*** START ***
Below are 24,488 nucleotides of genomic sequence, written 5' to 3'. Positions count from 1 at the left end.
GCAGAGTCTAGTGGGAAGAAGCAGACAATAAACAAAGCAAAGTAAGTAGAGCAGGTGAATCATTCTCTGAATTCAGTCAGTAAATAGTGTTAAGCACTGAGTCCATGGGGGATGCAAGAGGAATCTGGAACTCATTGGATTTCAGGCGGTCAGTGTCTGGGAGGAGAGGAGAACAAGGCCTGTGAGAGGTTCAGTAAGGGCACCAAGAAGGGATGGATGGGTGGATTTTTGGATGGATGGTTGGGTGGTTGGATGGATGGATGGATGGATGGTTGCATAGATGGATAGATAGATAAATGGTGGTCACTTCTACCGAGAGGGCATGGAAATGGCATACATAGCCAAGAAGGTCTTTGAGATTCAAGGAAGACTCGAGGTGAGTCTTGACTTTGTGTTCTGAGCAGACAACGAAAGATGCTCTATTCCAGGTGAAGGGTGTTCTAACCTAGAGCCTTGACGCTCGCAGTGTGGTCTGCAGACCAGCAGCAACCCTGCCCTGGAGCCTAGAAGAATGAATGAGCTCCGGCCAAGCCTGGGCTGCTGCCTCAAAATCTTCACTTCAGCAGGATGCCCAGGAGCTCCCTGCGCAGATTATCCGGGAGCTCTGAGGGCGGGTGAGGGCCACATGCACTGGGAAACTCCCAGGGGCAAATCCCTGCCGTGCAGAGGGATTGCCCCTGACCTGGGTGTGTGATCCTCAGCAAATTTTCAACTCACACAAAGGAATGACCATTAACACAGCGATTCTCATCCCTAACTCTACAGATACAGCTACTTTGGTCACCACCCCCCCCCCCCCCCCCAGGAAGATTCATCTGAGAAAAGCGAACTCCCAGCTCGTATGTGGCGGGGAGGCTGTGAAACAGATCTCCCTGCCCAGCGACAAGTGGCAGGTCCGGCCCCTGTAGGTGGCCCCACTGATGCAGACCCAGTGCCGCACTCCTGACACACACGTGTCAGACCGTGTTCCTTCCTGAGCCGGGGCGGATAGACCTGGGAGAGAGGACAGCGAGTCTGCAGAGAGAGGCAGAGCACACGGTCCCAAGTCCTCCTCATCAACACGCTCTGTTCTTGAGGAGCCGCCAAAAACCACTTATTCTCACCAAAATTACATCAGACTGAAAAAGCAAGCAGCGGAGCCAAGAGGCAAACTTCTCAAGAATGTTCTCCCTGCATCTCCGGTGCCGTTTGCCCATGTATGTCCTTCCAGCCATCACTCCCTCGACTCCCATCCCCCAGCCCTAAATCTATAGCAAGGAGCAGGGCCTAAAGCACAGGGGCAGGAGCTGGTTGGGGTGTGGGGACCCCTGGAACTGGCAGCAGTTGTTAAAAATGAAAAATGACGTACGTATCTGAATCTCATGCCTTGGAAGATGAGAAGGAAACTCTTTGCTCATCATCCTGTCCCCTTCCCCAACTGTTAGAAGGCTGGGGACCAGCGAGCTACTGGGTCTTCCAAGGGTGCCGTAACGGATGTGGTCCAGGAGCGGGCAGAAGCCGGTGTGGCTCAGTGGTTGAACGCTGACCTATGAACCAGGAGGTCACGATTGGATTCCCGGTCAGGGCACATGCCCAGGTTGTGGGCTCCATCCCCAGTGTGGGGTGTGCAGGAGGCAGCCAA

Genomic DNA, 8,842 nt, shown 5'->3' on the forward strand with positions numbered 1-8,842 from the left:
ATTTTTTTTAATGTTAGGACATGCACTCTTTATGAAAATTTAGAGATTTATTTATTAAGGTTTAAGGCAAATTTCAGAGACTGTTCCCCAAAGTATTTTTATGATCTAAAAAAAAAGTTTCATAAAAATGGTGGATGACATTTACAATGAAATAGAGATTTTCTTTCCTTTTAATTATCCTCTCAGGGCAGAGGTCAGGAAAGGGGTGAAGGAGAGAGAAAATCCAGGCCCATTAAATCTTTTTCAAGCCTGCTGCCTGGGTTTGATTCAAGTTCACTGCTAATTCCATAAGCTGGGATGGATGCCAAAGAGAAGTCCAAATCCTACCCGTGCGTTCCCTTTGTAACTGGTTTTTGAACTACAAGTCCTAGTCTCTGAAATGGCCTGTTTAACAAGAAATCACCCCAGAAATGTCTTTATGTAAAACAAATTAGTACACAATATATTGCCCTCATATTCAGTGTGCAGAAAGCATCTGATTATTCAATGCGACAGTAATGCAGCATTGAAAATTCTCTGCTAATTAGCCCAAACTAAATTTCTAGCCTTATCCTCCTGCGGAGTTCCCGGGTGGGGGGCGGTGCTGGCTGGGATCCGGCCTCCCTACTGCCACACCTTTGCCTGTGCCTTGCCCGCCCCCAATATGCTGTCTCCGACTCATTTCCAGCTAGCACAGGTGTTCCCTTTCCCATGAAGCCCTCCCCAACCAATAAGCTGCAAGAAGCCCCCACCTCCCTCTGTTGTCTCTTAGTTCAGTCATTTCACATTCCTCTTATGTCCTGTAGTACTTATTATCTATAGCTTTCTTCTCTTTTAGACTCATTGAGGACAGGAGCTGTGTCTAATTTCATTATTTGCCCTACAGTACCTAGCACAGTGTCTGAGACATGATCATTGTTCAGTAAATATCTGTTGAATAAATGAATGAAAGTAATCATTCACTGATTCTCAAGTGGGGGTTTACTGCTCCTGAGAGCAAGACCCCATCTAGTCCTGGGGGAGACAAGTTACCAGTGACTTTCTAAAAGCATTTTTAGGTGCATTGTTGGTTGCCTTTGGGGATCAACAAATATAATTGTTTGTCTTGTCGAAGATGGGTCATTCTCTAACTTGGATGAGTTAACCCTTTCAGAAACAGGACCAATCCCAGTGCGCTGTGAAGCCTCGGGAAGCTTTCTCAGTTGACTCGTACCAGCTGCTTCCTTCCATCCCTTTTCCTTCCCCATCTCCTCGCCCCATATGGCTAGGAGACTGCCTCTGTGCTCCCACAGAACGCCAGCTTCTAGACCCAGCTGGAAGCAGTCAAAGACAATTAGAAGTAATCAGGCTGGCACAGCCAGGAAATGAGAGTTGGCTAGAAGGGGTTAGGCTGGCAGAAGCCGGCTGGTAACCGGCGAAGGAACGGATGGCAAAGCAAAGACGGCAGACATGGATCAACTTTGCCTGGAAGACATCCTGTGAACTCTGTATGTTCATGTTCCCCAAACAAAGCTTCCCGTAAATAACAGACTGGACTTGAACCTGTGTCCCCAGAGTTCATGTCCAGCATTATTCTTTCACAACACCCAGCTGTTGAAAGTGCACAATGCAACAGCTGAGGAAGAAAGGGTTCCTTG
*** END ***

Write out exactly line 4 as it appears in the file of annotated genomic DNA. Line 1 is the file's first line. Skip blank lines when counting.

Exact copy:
ATTTTTTTTAATGTTAGGACATGCACTCTTTATGAAAATTTAGAGATTTATTTATTAAGGTTTAAGGCAAATTTCAGAGACTGTTCCCCAAAGTATTTTTATGATCTAAAAAAAAAGTTTCATAAAAATGGTGGATGACATTTACAATGAAATAGAGATTTTCTTTCCTTTTAATTATCCTCTCAGGGCAGAGGTCAGGAAAGGGGTGAAGGAGAGAGAAAATCCAGGCCCATTAAATCTTTTTCAAGCCTGCTGCCTGGGTTTGATTCAAGTTCACTGCTAATTCCATAAGCTGGGATGGATGCCAAAGAGAAGTCCAAATCCTACCCGTGCGTTCCCTTTGTAACTGGTTTTTGAACTACAAGTCCTAGTCTCTGAAATGGCCTGTTTAACAAGAAATCACCCCAGAAATGTCTTTATGTAAAACAAATTAGTACACAATATATTGCCCTCATATTCAGTGTGCAGAAAGCATCTGATTATTCAATGCGACAGTAATGCAGCATTGAAAATTCTCTGCTAATTAGCCCAAACTAAATTTCTAGCCTTATCCTCCTGCGGAGTTCCCGGGTGGGGGGCGGTGCTGGCTGGGATCCGGCCTCCCTACTGCCACACCTTTGCCTGTGCCTTGCCCGCCCCCAATATGCTGTCTCCGACTCATTTCCAGCTAGCACAGGTGTTCCCTTTCCCATGAAGCCCTCCCCAACCAATAAGCTGCAAGAAGCCCCCACCTCCCTCTGTTGTCTCTTAGTTCAGTCATTTCACATTCCTCTTATGTCCTGTAGTACTTATTATCTATAGCTTTCTTCTCTTTTAGACTCATTGAGGACAGGAGCTGTGTCTAATTTCATTATTTGCCCTACAGTACCTAGCACAGTGTCTGAGACATGATCATTGTTCAGTAAATATCTGTTGAATAAATGAATGAAAGTAATCATTCACTGATTCTCAAGTGGGGGTTTACTGCTCCTGAGAGCAAGACCCCATCTAGTCCTGGGGGAGACAAGTTACCAGTGACTTTCTAAAAGCATTTTTAGGTGCATTGTTGGTTGCCTTTGGGGATCAACAAATATAATTGTTTGTCTTGTCGAAGATGGGTCATTCTCTAACTTGGATGAGTTAACCCTTTCAGAAACAGGACCAATCCCAGTGCGCTGTGAAGCCTCGGGAAGCTTTCTCAGTTGACTCGTACCAGCTGCTTCCTTCCATCCCTTTTCCTTCCCCATCTCCTCGCCCCATATGGCTAGGAGACTGCCTCTGTGCTCCCACAGAACGCCAGCTTCTAGACCCAGCTGGAAGCAGTCAAAGACAATTAGAAGTAATCAGGCTGGCACAGCCAGGAAATGAGAGTTGGCTAGAAGGGGTTAGGCTGGCAGAAGCCGGCTGGTAACCGGCGAAGGAACGGATGGCAAAGCAAAGACGGCAGACATGGATCAACTTTGCCTGGAAGACATCCTGTGAACTCTGTATGTTCATGTTCCCCAAACAAAGCTTCCCGTAAATAACAGACTGGACTTGAACCTGTGTCCCCAGAGTTCATGTCCAGCATTATTCTTTCACAACACCCAGCTGTTGAAAGTGCACAATGCAACAGCTGAGGAAGAAAGGGTTCCTTG